Sunday, December 15, 2013

THATCHER CALLING - Season 01 Trailer



THATCHER CALLING is my first web series, and I am thrilled to share it you! It's about a woman who sends video messages to a mysterious friend.

You can watch new episodes at my YouTube channel For Nerdy Girls.

Excitement!

Saturday, September 14, 2013

My new book! Bianca Reagan: Where the Action Is




My second novel, BIANCA REAGAN: WHERE THE ACTION IS, the sequel to STEVE THE PENGUIN, has been published! It's now available in paperback on Amazon.

For autographed copies, please send requests to mrjmedia [at] gmail [dot] com.

The eBook format is coming soon. More details to come.

I'm so excited and proud of myself! Hooray!


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Tuesday, August 27, 2013

Today's deep thoughts: Tell people about it.



From the "Why Market Your Book?" chapter of Sell More Books! by J. Steve Miller and Cherie K. Miller:


People won't buy your book, unless they first know it exists. 


I sometimes forget to tell people that I have written a book, and that I am publishing another one. So here you go:

I wrote a book! It's called Steve the Penguin. It's available on Amazon!



Steve the Penguin



I wrote another book!



Bianca Reagan: Where the Action Is



It will be available soon, on Amazon!

Excitement!


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Monday, June 10, 2013

Today's deep thoughts: The right school for You



From the "Investigating schools and managing social media resources" chapter of MBA Admissions Strategy: From Profile Building to Essay Writing by Avi Gordon:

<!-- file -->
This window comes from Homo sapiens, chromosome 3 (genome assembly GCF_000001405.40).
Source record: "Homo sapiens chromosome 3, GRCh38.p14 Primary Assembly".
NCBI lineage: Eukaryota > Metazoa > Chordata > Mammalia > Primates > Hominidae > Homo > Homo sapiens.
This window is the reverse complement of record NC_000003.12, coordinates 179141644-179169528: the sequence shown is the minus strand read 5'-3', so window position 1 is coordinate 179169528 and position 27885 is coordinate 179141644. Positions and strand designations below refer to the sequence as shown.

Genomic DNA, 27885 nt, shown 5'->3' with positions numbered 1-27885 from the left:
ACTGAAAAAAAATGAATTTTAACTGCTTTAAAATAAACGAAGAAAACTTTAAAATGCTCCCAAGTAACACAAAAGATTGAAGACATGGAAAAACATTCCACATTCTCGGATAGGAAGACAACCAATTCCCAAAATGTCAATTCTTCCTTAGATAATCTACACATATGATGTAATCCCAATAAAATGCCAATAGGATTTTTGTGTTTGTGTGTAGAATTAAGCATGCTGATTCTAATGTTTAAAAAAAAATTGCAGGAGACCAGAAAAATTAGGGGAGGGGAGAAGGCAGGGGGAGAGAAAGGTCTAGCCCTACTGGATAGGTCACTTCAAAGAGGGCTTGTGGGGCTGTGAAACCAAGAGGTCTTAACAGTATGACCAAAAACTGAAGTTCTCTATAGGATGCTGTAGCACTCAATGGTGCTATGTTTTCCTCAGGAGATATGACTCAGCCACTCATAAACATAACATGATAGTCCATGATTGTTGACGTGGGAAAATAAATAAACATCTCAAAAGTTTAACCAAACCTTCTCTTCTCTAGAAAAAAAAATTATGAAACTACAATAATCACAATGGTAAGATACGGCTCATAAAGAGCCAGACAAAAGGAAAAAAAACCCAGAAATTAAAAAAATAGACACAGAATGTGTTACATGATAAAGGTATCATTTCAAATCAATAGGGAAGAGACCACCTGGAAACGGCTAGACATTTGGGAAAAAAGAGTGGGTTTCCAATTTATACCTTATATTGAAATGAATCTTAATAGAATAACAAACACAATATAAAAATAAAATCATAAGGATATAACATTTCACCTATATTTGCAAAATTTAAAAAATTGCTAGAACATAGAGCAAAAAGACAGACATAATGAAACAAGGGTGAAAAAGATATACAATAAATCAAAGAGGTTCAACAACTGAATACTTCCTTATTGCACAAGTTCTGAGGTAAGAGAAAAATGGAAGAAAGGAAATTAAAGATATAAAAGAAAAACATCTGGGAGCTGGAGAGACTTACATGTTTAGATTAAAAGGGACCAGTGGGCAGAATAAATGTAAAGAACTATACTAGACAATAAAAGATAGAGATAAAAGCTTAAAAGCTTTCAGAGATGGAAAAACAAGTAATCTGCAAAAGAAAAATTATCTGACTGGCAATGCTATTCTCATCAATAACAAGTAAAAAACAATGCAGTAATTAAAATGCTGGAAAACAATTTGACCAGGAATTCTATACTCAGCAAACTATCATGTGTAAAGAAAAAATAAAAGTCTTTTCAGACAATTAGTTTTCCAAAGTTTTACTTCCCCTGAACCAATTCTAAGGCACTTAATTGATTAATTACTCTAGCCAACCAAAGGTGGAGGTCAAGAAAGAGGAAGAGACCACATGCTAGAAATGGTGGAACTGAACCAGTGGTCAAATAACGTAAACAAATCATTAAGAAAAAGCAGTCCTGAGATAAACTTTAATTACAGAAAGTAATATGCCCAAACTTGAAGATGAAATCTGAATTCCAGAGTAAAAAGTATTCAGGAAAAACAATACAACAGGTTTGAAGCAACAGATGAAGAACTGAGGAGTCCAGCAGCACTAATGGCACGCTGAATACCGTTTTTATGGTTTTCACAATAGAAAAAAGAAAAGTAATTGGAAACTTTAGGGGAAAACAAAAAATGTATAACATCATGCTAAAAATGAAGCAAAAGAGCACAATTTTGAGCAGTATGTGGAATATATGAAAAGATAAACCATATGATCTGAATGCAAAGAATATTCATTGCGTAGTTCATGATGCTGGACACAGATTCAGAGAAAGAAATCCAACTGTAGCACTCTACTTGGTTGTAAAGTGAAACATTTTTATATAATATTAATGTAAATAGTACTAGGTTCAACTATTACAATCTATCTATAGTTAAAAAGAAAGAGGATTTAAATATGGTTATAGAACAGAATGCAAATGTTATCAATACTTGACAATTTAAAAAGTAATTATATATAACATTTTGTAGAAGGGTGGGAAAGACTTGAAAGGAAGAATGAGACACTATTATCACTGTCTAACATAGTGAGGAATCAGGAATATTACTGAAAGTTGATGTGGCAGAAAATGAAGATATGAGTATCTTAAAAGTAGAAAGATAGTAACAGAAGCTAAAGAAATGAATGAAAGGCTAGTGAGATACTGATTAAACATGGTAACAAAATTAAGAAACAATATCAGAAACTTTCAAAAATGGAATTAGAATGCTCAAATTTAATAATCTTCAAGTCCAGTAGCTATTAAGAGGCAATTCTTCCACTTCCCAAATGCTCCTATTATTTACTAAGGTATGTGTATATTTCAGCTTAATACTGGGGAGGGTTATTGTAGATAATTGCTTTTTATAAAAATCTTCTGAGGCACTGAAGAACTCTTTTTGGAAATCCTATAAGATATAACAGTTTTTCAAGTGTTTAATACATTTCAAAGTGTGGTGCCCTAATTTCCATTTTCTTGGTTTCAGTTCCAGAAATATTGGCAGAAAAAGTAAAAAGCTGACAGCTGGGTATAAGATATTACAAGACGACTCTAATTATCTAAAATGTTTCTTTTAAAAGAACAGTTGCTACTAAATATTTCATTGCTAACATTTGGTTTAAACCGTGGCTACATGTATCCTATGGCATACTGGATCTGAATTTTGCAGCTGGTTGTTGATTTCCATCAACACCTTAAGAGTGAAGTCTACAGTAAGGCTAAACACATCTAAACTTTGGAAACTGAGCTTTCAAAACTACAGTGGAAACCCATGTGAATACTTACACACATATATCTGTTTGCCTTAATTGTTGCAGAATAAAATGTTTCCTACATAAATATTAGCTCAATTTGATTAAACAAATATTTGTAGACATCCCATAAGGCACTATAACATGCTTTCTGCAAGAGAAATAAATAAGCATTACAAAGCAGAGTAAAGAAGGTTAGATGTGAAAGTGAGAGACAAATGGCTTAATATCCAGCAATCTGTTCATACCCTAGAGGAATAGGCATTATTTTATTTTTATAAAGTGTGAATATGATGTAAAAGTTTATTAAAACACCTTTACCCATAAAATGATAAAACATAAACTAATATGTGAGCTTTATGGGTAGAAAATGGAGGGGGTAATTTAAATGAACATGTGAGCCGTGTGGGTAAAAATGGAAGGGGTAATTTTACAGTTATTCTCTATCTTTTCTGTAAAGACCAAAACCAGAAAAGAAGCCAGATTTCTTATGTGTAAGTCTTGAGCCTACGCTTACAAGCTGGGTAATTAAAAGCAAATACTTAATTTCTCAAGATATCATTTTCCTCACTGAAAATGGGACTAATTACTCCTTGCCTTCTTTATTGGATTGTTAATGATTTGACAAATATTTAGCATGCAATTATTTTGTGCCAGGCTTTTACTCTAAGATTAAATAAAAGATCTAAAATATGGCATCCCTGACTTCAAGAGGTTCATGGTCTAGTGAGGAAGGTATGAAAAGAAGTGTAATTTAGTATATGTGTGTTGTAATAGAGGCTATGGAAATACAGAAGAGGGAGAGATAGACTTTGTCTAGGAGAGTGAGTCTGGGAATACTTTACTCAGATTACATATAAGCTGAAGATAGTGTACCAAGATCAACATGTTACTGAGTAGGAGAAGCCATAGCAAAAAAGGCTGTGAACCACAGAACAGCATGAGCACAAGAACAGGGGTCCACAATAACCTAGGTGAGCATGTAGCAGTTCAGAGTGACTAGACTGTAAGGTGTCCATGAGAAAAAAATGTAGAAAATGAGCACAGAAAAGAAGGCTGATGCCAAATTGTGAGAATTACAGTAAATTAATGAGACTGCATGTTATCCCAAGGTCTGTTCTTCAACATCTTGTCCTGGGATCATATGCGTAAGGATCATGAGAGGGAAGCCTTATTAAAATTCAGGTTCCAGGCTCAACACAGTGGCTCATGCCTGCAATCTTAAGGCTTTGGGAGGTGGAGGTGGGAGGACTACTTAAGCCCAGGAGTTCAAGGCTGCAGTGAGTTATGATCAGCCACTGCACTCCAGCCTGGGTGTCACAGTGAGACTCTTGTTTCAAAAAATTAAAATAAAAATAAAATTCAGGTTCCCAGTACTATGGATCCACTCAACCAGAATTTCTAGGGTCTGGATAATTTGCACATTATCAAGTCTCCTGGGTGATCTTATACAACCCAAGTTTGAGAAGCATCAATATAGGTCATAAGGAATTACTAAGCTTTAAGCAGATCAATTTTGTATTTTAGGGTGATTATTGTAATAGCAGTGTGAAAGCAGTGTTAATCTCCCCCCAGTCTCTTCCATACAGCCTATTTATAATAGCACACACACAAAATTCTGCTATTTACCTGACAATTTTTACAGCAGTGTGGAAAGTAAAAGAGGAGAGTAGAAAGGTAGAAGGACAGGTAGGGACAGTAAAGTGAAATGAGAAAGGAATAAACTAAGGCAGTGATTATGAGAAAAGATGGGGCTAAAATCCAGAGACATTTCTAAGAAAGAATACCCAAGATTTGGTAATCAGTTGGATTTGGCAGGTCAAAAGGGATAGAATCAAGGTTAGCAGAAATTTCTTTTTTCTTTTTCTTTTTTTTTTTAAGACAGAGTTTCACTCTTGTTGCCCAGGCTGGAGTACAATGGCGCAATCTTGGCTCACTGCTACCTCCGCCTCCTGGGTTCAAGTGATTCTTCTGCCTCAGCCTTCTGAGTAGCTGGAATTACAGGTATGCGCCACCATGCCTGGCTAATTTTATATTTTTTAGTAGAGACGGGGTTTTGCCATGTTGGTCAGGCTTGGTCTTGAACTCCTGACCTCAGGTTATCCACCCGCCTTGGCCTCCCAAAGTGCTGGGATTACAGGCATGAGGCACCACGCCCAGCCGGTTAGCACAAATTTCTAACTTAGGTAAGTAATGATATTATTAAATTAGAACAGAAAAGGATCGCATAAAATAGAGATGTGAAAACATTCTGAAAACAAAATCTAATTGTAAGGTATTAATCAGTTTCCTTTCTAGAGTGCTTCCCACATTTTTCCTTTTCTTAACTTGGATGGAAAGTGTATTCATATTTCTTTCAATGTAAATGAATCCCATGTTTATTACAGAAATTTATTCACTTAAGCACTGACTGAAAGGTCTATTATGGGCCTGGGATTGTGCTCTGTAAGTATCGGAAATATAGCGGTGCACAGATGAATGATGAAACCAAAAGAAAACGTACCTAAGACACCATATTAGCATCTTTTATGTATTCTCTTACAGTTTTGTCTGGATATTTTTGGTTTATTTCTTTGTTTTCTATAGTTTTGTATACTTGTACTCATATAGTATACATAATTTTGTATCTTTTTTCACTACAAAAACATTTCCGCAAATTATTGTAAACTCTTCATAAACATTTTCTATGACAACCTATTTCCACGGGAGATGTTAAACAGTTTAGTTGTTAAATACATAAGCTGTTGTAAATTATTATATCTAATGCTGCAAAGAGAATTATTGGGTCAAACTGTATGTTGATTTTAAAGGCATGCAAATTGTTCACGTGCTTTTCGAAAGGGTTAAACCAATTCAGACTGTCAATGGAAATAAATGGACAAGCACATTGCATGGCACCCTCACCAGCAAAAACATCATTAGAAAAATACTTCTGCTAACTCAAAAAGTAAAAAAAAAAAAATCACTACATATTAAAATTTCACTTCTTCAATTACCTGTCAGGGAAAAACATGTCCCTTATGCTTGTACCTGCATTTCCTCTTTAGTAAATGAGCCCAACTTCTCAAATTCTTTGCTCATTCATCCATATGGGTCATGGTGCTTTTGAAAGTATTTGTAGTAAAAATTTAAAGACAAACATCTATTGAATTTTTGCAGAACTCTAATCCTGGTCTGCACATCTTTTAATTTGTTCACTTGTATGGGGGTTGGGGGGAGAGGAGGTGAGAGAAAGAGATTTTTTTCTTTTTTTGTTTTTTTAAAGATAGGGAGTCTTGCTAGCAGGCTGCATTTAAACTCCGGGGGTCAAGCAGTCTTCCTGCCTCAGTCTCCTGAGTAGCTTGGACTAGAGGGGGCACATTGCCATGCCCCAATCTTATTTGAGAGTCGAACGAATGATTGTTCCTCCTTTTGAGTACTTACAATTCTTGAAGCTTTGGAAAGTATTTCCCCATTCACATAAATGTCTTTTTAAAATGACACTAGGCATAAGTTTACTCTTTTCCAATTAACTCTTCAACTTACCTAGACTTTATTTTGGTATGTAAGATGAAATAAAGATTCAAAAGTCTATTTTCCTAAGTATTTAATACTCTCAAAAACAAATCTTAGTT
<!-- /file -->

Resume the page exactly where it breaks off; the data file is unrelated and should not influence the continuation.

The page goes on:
You are not looking for all types of schools. You will do only one MBA in your life and the more closely it meets your needs, the better off you will be.


Very good advice, Avi! When deciding on an MBA program, be true to who you are and who you want to be.


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Monday, April 29, 2013

Today's deep thoughts: Growing wiser





From the "When your relationships could use a reboot ... " chapter of Bright Side Up: 100 Ways to Be Happier Right Now:


I caught singer Justin Timberlake on an airing of Ellen as he was about to turn thirty. When she asked him how he felt about entering his next decade, he said, "I'm excited about my thirties. Yeah, I'm excited about it." Then he paused and smiled. "Well, I don't really have a choice, so I might as well be excited."

[ ... ]

How can you possibly be excited about, say, turning one year older? Well, ask yourself this simple question: What's one good thing about it? Here, I'll help you. One year older may bring another gray hair or wrinkle, but those are marks of a life well earned, with nicks and scars and moles and spots that signify every single day you've lived. One year older is one year more of life experience, smarter decision making and far more confidence. And one year older means you're still living, and that's miraculous. We can all think of a former classmate, coworker, or friend who didn't make it on this earth as far as we have today--and really, what would they give for another year, another birthday? Here you are, alive and heading forth into your future.


Very good advice, Amy!

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Saturday, April 27, 2013

Today's deep thoughts: "I was very lucky."



From the ninth chapter and the epilogue of Outliers by Malcolm Gladwell:


Outliers are those who have been given opportunities--and who have had the strength and presence of mind to seize them.

[ ...]